This review originally ran with our NYCC coverage, but check back each week for new episodic recaps starting November 7th.
I’m a huge fan of Fede Alvarez’s Evil Dead remake, but clearly his focus was on delivering stunning gore rather than embracing the irreverence and playfulness of the original films. However, now Starz is swooping in to change that because their new series, Ash vs. Evil Dead, taps right back into everything that made the first films so special. This pilot is everything longtime fans could hope for and then some.
Our main man is back. Ash vs. Evil Dead picks up about 30 years after Ash (Bruce Campbell) ended the deadite threat. He’s as cocky as ever, living in a trailer, chugging Hi-C and picking up ladies by flaunting his wooden hand. Trouble is, Ash might have inadvertently unleashed the evil again. He attempts to make a run for it and hightail it out of town, but thanks to a little persistence from his Value Stop co-worker Pablo (Ray Santiago), he agrees to rev up his chainsaw, behead some deadites and do what’s necessary to bury this evil once more.
Campbell and director Sam Raimi are just unstoppable together. The moment the show opens up, you instantly get the sensation that you’re stepping right back into what they started 33 years ago. When you pair Campbell’s comedic tone and timing with Raimi’s spot-on pacing and shot design, they can dish out one winner after the next. Not only do they wholly embrace everything fans have come to know and love from the original films from Ash’s one-liners to the shooting style to the unique blend of fun and violence, but the duo also manages to raise the bar big time in every single department.
It’s hard to imagine anyone managing to steal some of the spotlight when Campbell is around, but every single Evil Dead newcomer makes a strong first impression. Santiago is an instant charmer as Pablo, a Value Stop employee who idolizes Ash and also knows a thing or two about demonic entities thanks to his shaman uncle who used to warn him, “The devil is always waiting in the shadows.” Dana DeLorenzo steps in as Kelly, Pablo’s neighbor who winds up right in the middle of the madness with him and Ash. DeLorenzo brings a brilliant blend of vulnerability and confidence to the character, serving as a very relatable anchor while also giving the impression that she’ll eventually rise to the occasion and kick some deadite ass herself. The three of them will undoubtedly make an exceptional team.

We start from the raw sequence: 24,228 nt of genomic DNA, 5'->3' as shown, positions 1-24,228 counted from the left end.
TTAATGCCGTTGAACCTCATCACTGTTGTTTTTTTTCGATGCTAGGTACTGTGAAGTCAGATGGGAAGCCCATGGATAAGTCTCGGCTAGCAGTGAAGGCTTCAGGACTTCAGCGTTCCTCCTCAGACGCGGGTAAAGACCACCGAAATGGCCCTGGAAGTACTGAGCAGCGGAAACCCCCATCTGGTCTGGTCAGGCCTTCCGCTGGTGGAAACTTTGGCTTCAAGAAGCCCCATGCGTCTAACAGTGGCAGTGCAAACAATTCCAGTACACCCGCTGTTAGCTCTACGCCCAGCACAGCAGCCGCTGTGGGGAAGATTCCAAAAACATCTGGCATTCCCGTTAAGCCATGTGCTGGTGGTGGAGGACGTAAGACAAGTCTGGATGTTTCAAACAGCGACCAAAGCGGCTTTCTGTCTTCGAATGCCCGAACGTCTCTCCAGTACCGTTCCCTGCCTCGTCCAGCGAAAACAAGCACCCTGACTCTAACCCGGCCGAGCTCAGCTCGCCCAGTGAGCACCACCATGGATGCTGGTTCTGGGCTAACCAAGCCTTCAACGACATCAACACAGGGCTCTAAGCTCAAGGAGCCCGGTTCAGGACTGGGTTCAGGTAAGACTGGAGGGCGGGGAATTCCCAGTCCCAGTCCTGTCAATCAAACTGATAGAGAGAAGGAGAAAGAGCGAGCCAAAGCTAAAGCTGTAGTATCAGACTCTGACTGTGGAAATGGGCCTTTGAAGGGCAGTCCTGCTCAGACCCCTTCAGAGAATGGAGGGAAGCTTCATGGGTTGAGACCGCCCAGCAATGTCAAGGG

We’ve also got Jill Marie Jones as Michigan State Trooper Amanda Fisher. She absolutely kills it in the show’s first big, bloody set piece. Similar to DeLorenzo, Jones’ work as Amanda is strikingly naturally, making her instantly likable and getting you to root for her to make it out alive mere seconds after meeting her. She’s the capable, heroic type, but she’s also clearly very rattled by her first encounter with the deadites, leaving you eager to see her make her next move. Lucy Lawless also makes an appearance in the pilot as a character named Ruby, but she only briefly crosses paths with Amanda, suggests that she knows a little something about what’s going on and then exits.
As for the carnage, Raimi and co. go above and beyond the original films, but not in the same way that Alvarez does in the remake. Rather than going dark and turning the deadites into grim, realistic looking zombies, Raimi manages to honor the cartoonish quality of the original monsters but while adding a slightly more realistic texture to them. The mix lets us have some fun with quirkier deadites like one of Ash’s elderly neighbors, but also lets us get genuine scares out of others, like one that attempts to hunt down Amanda in the darkness.
Raimi, Campbell and the rest of the team really nailed this. This is what the continuation of a franchise should look like, something that embraces what made the original a standout but while expanding the lore and upping the production value. As far as we know, Raimi is only directing the first episode so it’ll be interesting to see if other directors can seamlessly fall into synch with Campbell’s style and fully embrace the unique tone of the show. Let’s hope they do because if showrunner Craig DiGregorio keeps this up, this is bound to be one of the best horror series out there.
★★★★★ Excellent — One of the best pilots ever.